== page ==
the fact that fixtured devices have better heat dissipation due to the solder bonding process
over the vacuum attachment o f the MMIC die to the wafer probe chuck. Fixtured
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71
measurements also have greater gain ripple due to the addition o f bond-wire interconnect
inductance [46,47]. Finally, measurements o f probed circuits can exhibit resonant coupling
to other structures in close proximity to the Device Under Test (DUT) [48]. These types of
conditions can contribute to the measurable difference between the two measurement
techniques.
Wafer probing is quickly becoming the standard measurement method due to its low cost
per die, speed, and ease o f measurement [49]. However, until single function MMICs
become common [50] the circuits will continue to be housed in a module with bond-wire
and Thin Film Network (TFN) interconnects. Because of this fact, measurements done in
test fixtures are considered more representative and will always be desired for use during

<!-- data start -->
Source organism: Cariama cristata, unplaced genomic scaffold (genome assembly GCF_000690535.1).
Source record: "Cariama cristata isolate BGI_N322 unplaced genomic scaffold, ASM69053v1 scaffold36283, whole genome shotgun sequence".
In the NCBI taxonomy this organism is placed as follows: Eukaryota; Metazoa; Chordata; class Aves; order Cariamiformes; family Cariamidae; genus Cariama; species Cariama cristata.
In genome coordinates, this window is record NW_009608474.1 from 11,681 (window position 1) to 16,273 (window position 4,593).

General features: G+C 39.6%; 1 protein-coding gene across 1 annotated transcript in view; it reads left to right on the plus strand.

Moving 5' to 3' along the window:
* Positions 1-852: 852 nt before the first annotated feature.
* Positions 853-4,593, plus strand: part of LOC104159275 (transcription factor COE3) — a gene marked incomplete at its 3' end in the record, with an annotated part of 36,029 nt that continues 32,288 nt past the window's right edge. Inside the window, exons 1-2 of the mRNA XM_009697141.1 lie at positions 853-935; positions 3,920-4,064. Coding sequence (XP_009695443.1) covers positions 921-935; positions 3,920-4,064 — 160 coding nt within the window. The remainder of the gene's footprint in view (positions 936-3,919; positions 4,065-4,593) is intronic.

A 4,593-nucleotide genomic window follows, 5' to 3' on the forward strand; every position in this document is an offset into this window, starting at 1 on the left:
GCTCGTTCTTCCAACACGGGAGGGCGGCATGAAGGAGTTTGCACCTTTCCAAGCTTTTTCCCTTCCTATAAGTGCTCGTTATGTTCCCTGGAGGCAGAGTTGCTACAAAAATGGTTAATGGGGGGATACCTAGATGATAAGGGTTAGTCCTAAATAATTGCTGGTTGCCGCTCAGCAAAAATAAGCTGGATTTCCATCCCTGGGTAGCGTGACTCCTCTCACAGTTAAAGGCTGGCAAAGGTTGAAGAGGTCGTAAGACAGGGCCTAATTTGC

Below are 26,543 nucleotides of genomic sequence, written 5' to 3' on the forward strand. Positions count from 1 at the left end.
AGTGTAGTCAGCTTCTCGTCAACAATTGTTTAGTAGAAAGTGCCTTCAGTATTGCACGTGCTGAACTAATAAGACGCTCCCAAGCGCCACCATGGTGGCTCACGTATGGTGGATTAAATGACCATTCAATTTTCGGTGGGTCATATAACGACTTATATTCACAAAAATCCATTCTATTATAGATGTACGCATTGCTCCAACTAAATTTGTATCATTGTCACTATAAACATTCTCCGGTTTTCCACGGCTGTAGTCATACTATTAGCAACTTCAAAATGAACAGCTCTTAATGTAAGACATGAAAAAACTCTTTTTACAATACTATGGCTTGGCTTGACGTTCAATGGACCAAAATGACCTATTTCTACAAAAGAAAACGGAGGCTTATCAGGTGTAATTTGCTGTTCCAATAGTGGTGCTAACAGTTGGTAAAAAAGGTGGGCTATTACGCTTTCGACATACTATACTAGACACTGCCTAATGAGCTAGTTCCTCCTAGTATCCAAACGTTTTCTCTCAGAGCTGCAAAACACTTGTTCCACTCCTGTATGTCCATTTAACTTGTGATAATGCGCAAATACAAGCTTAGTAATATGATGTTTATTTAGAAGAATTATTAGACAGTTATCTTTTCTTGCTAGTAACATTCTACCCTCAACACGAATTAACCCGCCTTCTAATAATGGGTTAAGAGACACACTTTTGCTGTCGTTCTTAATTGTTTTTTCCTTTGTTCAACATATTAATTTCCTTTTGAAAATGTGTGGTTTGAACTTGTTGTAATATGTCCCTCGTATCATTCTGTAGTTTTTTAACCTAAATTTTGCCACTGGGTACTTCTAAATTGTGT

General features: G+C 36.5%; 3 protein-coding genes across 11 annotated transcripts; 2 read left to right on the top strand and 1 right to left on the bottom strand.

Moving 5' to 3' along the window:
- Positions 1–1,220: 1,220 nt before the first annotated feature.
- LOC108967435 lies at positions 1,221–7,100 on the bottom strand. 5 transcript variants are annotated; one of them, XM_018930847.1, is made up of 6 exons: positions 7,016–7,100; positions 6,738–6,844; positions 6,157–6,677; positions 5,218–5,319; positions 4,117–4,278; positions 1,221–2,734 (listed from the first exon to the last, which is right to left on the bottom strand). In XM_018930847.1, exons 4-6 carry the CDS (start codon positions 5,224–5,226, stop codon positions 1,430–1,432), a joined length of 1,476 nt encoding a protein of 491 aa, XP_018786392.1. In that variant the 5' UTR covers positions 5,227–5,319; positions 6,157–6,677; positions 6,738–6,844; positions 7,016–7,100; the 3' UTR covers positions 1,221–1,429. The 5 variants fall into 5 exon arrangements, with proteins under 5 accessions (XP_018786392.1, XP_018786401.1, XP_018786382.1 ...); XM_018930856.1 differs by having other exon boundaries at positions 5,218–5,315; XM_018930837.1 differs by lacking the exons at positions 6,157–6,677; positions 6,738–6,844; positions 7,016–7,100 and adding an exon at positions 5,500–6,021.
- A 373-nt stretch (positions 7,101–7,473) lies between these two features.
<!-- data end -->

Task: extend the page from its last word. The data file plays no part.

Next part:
the module design process. So far, only relative comparisons between fixtured and probed
measurements have appeared in the literature [51]. This chapter describes a statistical
methodology that can be used to determine an equation that describes the systematic effects
that cause fixtured and probed measurements to be different. Establishing this relationship
enables MMIC measurement with the more desirable wafer probe method and then
mapping these results into the fixtured environment in this way. Even large size RF probe
databases [49] could be converted to a fixtured environment. The predictive mapping
therefore reduces total measurement time and expenses for fixtured environment
characterization as well as gives valuable insight to both measurement techniques [52], A
test example o f this statistical calibration methodology will be given for the Wide Band
Power Amplifier (WBPA) manufactured for the MIMIC Phase 2 program.
2. Simple Model Statistical Calibration
The MIMIC Phase 2 program WBPA produced in 1994 at the Texas Instruments GaAs
fabrication facilities in Dallas, TX was selected for the example statistical calibration. Five